The American Lawyer on Wednesday released its complete list of the top 200 law firms in the U.S. as ranked by revenue, which showed the industry as a whole posted $105.7 billion in revenue in 2016, an incremental 3.7 percent gain from 2015.
We earlier reported on the dominant trends among the top 100 law firms ranked, but the new numbers on the second hundred law firms provide a more complete picture of the health of the industry.
Most law firms voluntarily disclose their financial data to the The American Lawyer. But not in some cases, and either way ALM assigns a team of more than 30 researchers and journalists over several months to scrutinize the numbers.
Below, in Q and A format, we highlighted several significant data points and takeaways.
Q: How did law firms in the second hundred fare?
A: In 2016, the second hundred law firms (i.e., firms ranked 101-200), collectively posted $19 billion in gross revenue up from $18.78 billion in 2015 — for 1.17 percent growth.
Overall, during that time frame, the number of lawyers working at those firms basically held steady, at nearly 29,000 (they did lose about 100 people, for a .35 percent decline in headcount to 28,834 from 28,937 in 2015.)
But the total number of equity partners shrank by 1.24 percent to 9,064 from 9,178, and nonequity partners also shrank, by 1.7 percent to 6,438 from 6,551. Therefore, roughly the same number of lawyers were producing an incrementally higher revenue that was split amongst fewer partners.
That’s why average profits per lawyer budged up .65 percent to $235,423 from $233,893 in 2015, but average profits per partner increased faster at about 1.56 percent to $748,960 from $737,470 in 2015.
Q: How does this compare to the first 100 law firms?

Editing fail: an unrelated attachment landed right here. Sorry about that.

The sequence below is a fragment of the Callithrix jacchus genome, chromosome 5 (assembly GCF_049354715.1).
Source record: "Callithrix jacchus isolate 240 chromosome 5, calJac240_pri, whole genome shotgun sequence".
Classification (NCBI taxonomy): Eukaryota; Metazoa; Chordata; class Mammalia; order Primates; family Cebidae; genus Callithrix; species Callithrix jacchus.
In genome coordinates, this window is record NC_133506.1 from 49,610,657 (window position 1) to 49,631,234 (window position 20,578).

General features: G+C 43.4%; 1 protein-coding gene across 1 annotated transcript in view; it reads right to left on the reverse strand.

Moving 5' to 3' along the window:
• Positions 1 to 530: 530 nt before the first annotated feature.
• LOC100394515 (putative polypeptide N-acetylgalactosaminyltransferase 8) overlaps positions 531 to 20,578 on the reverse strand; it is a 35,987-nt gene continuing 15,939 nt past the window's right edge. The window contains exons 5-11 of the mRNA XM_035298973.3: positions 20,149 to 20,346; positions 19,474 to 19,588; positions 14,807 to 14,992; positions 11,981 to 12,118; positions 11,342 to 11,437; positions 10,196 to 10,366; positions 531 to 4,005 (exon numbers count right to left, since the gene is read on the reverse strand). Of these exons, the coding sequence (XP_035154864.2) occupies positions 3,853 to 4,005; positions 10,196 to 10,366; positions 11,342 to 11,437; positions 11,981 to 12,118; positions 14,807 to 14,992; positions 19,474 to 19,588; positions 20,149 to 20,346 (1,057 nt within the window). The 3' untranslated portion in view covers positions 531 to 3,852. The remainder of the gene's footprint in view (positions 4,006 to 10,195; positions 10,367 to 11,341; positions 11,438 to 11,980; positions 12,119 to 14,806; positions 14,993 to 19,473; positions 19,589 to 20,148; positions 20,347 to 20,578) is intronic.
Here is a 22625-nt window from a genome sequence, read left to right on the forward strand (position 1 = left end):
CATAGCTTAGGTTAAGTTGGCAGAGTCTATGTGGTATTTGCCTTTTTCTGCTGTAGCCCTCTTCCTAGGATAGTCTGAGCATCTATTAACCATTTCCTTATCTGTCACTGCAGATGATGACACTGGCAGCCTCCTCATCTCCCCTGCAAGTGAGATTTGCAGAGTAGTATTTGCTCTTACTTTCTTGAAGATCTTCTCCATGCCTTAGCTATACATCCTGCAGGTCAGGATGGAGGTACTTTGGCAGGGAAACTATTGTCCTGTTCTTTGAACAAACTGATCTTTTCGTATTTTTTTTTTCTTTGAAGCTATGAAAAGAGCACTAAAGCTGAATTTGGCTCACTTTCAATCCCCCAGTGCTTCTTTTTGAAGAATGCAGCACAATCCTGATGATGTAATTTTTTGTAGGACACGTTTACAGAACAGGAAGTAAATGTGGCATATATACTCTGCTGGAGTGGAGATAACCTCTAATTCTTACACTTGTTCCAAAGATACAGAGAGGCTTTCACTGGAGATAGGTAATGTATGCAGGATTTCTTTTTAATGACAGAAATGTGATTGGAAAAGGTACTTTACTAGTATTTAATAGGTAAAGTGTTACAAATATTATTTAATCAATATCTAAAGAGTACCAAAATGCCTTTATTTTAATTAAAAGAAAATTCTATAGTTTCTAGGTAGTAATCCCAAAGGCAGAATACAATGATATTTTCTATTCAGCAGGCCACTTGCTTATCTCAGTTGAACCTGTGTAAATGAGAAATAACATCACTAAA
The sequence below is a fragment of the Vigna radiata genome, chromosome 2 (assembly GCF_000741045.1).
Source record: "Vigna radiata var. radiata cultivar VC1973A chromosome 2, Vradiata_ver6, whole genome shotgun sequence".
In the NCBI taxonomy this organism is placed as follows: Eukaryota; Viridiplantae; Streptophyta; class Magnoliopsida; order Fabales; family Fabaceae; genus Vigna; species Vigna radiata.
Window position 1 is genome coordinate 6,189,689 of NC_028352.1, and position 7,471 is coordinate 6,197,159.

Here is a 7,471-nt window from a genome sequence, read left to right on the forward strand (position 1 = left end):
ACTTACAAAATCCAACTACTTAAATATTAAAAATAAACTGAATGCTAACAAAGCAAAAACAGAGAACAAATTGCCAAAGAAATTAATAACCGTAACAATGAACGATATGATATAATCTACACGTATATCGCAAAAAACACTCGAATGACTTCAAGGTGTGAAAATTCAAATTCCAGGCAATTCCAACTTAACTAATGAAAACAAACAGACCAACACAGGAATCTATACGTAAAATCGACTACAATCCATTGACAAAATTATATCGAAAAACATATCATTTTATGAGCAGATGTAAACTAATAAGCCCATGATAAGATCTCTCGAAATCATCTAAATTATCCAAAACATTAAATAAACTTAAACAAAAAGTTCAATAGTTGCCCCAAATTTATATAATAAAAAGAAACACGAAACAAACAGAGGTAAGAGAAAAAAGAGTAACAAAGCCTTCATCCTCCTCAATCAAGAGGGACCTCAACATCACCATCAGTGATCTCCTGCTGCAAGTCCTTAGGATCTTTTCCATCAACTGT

A: The AmLaw 100’s gross revenue increased faster, at 4.28 percent, from $83.15 billion in 2015 to $86.7 billion in 2016.
Overall, its headcount also grew by 2.73 percent, up to 95,515 from 92,981 in 2015. The number of equity partners grew, by 2.12 percent to 20,768 from 20,337 in 2015; and nonequity partners also grew 5.52 percent to 15,342 from 14,540.
Its average profits per lawyer increased 3 percent to $361,326 from $352,898 in 2015 while average profits per partner increased 2.39 percent to $1,661,772 from $1,613,439.
The first 100 grew more than the bottom 100, although neither group posted extraordinary gains.
Q: But every part of the second hundred grew?
A: Not evenly. Among the second hundred, the law firms that ranked 101-150 as a group experienced a .51 percent increase in gross revenue while the law firms ranked 151-200 experienced a 2.47 percent increase in gross revenue.
The disparity in performance between these groups led the American Lawyer to title its analysis of the AmLaw 200, the “hollow middle,” a nod to law firm consultant Bruce MacEwan who attributed slow growth in middle tier firms to “relentless” client pressure on rates and fees.